5. Wow, you people are so unbelievably ridiculous. Not only are all of you hyperbolic but you can’t seem to read either. Go back and read that residents statement. He never called crime “cool” or “funky” and he never said that he wanted to the community to move backwards. In fact, he congratulated the majority of new businesses as being positive for the neighborhood. His complaint, and as another Valence St. resident i must agree, is with the characterization of our freret neighborhood as a JUNGLE before a bar that charges $10 a drink opened up. I mean, most the of residents of Freret work for $10 an hour. I know that you people think working for such a humble wage is a CRIME but I on the other hand congratulate the residents of my neighborhood for being the backbone of our city: blue collar workers.

    It also sounds like theirs a good amount of generalization happening amongst all of you. WE ARE NOT CRIMINALS. WE ARE CITIZENS OF NEW ORLEANS. Just because we live in a low income neighborhood doesn’t mean that our neighborhood has to be bushwhacked. I honestly couldn’t think of anything more offensive to say about a historical, hundred year old community. I live in a house that is over a hundred years old. This community was here, vibrant, loving, and alive long before Cure and those shitty and overpriced restaurants showed up. AND PS- I can afford to eat and drink at those place but I don’t, because they are pretentious and frankly low quality. I also can afford to live in another neighborhood but I don’t because I enjoy my neighborhood: where grandma’s watch over school children playing, neighbors throw block parties and know each other’s names, and where I am looked after by my fellow neighbors.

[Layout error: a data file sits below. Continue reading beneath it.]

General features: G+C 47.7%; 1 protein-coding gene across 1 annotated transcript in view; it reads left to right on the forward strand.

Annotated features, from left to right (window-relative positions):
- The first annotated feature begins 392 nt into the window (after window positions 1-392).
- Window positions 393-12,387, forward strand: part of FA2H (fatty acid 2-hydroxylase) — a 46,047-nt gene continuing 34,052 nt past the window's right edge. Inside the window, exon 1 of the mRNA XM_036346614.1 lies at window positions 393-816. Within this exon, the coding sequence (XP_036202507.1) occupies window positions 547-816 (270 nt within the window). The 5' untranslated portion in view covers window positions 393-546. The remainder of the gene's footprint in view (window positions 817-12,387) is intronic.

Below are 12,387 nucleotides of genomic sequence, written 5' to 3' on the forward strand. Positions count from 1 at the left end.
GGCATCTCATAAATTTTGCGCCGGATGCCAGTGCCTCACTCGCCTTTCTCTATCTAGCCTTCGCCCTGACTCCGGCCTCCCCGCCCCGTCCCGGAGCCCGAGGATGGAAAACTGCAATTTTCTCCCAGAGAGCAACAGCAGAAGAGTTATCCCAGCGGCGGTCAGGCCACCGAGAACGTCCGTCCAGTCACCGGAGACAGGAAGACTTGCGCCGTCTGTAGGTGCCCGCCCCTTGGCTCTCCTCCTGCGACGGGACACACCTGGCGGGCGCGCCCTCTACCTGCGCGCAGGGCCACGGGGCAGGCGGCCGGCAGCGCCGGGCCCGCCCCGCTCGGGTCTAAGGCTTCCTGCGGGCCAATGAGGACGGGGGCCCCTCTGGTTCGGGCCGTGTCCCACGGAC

We’re not a Jungle we’re a community and we don’t need fixing.

  6. The development of Freret is great, no doubt about that. But supporting the improvements shouldn’t mean turning a blind eye to this clearly problematic (and arguably class war / racist) statement: